KIA Brigade in Shan State Further Complicates Peace Prospects
By Lawi Weng 4 March 2016
RANGOON — A peace broker with ties to the Kachin Independence Army (KIA) says the ethnic armed group is unlikely to heed calls from the government’s lead peace negotiating body for a de-escalation of its combat posture, after a KIA brigade reasserted itself in conflict-wracked northern Shan State last week.
Dau Kha, the KIA-affiliated envoy who is a member of the Myitkyina-based Kachin Peace Creation Group, told The Irrawaddy on Tuesday: “We will not care about whether they like it or not. If we had to listen to the Burma Army on what we should do, our ethnic groups would not even have our own armed groups.”
He was referring to a statement issued by the Union Peacemaking Working Committee (UPWC) on Monday, condemning the KIA for Brigade 6’s presence in the Mong Baw, Mong Ko and Boung Sai areas of northern Shan State. The UPWC is chaired by outgoing Vice President Sai Mauk Kham and includes members of the military, senior-most among them Burma’s deputy commander-in-chief, Gen. Soe Win.
“We do not like what has been done by the Burma Army, therefore we formed our armed group to fight them. Let them say whatever they want about the establishment of our new brigade, their voice will be quieted soon,” Dau Kha said.
KIA Brigade 6 was reportedly founded under-low profile circumstances in 2011, with the unit making a reemergence last week as territorial claims in northern Shan State have become muddled by conflict. A Facebook account associated with the Kachin rebel group purported to feature photos of a ceremony marking Brigade 6’s reemergence on Feb. 26.
Three days later, the UPWC condemned the latest developments in Shan State, where fighting has flared in recent months between the Burma Army and ethnic armed rebel groups including the KIA and Ta’ang National Liberation Army (TNLA).
In its statement, the UPWC said: “While the government is working to achieve national reconciliation, peace and development, and an end to armed conflict in the country, we have heard that the KIA has opened another new military brigade. … While Myanmar is undertaking a peace process, the opening of a new KIA brigade will be detrimental.”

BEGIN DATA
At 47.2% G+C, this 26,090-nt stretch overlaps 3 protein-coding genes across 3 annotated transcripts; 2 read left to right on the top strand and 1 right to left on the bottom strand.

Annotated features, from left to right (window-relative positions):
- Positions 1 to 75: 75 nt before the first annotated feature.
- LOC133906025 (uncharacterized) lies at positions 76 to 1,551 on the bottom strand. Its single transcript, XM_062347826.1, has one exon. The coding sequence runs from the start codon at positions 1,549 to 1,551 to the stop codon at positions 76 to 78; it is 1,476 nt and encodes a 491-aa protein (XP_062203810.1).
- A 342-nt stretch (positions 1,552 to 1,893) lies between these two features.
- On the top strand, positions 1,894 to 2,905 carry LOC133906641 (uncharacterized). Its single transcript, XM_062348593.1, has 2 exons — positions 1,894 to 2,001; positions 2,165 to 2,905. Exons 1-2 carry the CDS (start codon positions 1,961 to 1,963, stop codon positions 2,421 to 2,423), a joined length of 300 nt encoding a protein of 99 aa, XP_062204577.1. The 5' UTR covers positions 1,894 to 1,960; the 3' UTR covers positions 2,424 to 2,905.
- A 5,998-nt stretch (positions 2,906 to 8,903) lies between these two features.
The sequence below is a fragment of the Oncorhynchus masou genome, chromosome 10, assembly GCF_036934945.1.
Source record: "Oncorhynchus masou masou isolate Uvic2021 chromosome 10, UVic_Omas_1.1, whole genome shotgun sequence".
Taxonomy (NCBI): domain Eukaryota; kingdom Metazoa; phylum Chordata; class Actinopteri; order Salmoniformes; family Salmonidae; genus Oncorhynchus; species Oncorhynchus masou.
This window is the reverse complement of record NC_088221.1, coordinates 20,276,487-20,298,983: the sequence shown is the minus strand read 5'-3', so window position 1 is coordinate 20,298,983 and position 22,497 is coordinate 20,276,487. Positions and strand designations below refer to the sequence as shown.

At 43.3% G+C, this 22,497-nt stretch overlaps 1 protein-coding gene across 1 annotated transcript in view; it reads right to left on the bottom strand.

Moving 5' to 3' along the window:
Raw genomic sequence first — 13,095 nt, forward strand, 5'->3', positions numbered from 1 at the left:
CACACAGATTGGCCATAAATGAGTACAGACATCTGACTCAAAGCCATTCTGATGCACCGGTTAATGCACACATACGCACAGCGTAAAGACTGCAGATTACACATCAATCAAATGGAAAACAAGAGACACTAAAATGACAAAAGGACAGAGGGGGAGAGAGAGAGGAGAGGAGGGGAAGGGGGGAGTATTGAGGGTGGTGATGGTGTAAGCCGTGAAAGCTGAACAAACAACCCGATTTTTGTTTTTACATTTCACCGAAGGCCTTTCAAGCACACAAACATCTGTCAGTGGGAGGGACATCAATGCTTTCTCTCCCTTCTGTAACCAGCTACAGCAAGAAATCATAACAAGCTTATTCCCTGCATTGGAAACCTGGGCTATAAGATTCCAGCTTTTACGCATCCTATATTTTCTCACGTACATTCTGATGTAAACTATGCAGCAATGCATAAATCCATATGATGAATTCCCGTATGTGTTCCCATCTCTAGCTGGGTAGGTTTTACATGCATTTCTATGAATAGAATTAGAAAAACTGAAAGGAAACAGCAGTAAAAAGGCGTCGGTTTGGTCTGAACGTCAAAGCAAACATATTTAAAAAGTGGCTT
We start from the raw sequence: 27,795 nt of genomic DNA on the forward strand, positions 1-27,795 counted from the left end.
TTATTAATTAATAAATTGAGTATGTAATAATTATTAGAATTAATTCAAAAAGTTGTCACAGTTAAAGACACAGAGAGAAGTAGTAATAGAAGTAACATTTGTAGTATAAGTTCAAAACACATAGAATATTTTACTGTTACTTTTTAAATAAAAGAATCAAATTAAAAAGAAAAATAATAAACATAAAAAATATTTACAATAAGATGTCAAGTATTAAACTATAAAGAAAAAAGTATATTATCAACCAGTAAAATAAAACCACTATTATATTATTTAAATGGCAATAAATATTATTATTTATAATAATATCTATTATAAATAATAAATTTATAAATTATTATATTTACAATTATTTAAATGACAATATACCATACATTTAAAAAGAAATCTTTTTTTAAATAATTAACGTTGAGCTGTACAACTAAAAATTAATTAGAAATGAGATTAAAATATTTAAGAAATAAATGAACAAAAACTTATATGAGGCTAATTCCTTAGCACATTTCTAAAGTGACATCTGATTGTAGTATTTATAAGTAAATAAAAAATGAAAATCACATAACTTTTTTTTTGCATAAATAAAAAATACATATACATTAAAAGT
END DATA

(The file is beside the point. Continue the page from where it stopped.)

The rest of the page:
Last week’s news would appear to place two KIA brigades in northern Shan State, with Brigade 4 already based in the Kutkai area. The KIA has eight brigades in total and is the second largest ethnic armed group in Burma, with an estimated 7,000 to 10,000 troops, according to Myanmar Peace Monitor, a project tracking the country’s decades-long ethnic conflict.
A 17-year ceasefire agreement between the KIA and the Burmese government collapsed in 2011, and northern Burma has since been the theater for some of the most sustained fighting in recent years of the country’s long-running civil war.
The KIA was one of several ethnic armed groups that declined to sign a so-called “nationwide” ceasefire agreement with the government last year. Its troops, along with those of the fellow non-signatory TNLA, have clashed with the Burma Army on several occasions since the Oct. 15 signing of the ceasefire.
In northern Shan State, TNLA forces also claim to have clashed with the Shan State Army-South (SSA-S), a signatory to the October accord.
Correction: Due to a note-keeping error, a previous version of this story erroneously attributed quotes to Lamai Gum Ja. Like Dau Kha, whose remarks appear above, Lamai Gum Ja is a member of the Kachin Peace Creation Group, but the latter did not comment for this story. The Irrawaddy regrets the error.